Tráfico de drogas e Constituição

Um estudo jurídico-social do tipo do art. 33 da Lei de Drogas diante dos princípios constitucionais-penais
Ela Volkmer de Castilho Wiecko Luciana Boiteux
Relatório Final do Projeto de Pesquisa apresentado ao Ministério da Justiça/ PNUD, no Projeto “Pensando o Direito”
Universidade Federal do Rio de Janeiro / Universidade de Brasília
March 2009


This study commissioned by the Brazilian Ministry of Justice underlines the disparity that exists between the depenalization of drug use and the increased penalization of selling drugs that resulted from the 2006 Law on Drugs. Although the fact that the use of drugs is no longer a crime is certainly progress, it seems disproportionate to establish maximum prison sentences of 5 years for the sale of very minor quantities of drugs. The study was a joint project of the Federal University of Rio de Janeiro, UFRJ, and the University of Brasília UnB that ran from March 2008 and July 2009, supported by the United Nations Development Program, UNDP.

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There are approximately 70 thousand people incarcerated in Brazil for drug trafficking, the second largest contingent behind bars in the nation's corrections system, second only to aggravated robbery that put 79 thousand people in prison. Most of these traffickers are first time offenders, most were arrested when alone in possession of small quantities of drugs, and have no ties to organized crime. Nevertheless, they are sentenced to imprisonment and swell the numbers of detainees in a system already overcrowded. The 2006 law that drops prison sentencing for drug users in Brazil does not provide objective means to distinguish between users or traffickers, neither between petty, average and large scale drug traffickers. Most of those incarcerated for drug trafficking are offenders caught selling small quantities of drugs, among them drug users who sell drugs to finance their drug habits.

The sale of drugs is classified as a crime hediondo (or 'heinous' crime, a category that includes murder, rape, terrorism and torture, among other offenses) under Brazilian legislation. This means it is worse than theft. The study covered 750 cases processed between October 7, 2006 and May 31, 2008. Of those arrested for drug dealing, 66.4% had no prior criminal record; 91.9% were caught in the act; 60.8% were acting alone, that means not associated with any criminal groups; 14.1% were carrying a weapon and 83.9% were male. Furthermore, the research reveales that 58% of those arrested for this crime were sentenced to five years of prison. In many cases the maximum sentence was awarded more because of the judge’s personal prejudice than an actual justification for doing so. In most cases the accused is stigmatized for living in a favela (slum) and it’s assumed that he is involved with a criminal group that is active in that area.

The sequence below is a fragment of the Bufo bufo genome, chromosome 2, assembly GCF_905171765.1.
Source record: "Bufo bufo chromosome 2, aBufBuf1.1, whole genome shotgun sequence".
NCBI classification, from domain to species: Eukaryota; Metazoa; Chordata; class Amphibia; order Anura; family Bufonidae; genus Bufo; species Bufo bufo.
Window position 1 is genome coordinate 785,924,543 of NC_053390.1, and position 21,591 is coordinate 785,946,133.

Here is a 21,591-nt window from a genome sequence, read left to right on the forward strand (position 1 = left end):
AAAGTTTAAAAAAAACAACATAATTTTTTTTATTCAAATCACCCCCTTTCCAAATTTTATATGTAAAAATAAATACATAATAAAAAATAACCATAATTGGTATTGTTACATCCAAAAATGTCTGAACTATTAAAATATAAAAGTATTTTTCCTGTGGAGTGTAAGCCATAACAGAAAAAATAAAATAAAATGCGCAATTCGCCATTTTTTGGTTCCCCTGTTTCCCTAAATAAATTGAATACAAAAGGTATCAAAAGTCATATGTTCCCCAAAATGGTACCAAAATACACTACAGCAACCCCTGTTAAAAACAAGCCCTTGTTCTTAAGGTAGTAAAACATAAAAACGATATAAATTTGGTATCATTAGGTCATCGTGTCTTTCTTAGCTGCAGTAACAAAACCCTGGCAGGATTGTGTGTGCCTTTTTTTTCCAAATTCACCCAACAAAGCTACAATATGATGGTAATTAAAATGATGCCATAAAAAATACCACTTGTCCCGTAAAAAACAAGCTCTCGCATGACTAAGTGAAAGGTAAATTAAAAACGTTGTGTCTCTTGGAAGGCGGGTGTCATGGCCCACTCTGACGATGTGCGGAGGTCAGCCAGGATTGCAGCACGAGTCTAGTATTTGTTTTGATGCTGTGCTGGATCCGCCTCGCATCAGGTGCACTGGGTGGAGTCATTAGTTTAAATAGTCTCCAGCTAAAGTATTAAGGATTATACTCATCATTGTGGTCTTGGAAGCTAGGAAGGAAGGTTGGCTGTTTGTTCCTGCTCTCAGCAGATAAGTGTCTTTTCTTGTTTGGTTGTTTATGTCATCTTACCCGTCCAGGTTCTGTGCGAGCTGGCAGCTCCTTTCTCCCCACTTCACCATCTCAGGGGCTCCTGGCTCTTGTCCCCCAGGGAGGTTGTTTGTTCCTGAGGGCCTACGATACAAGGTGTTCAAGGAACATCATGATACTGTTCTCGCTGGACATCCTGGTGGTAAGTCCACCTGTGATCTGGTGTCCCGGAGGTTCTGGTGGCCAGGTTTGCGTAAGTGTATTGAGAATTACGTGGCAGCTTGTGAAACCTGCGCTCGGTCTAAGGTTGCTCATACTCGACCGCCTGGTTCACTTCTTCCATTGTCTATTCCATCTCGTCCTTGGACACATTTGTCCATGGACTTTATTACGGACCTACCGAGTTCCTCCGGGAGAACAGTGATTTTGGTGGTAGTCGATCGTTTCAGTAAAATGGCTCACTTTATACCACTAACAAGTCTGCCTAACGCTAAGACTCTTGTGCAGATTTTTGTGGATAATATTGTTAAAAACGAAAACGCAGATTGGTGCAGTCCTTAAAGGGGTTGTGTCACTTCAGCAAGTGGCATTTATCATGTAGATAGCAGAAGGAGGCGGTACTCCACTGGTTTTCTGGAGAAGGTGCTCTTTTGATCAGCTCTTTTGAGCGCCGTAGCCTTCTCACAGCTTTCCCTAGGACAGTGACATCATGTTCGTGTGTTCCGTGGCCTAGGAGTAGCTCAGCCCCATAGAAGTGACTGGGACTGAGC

In Brazil judges believe they are determining how offenders are entering the justice system, but this is really done firstly by the police. Judges tend to accept the choice made by police officers, (whether for example, an offender is charged with drug use or trafficking) and that determines whether a case goes to special courts or to the criminal system. In Rio, police arrests on drug charges are circumstantial, they are not based on investigation.

Luciana Boiteux, the study coordinator and a member of the Deparment of Law at the UFRJ, believes there is a need for solutions in drug policy that are more realistic, more humane and less based on penal justice. "When we think of controlling drugs we think it is done through the penal system – repression, police and courts of law," said Boiteux. In her view however, the penal system is "inhuman, irrational and inefficient", in her view alternative sentencing would be appropriate for petty drug traffickers.

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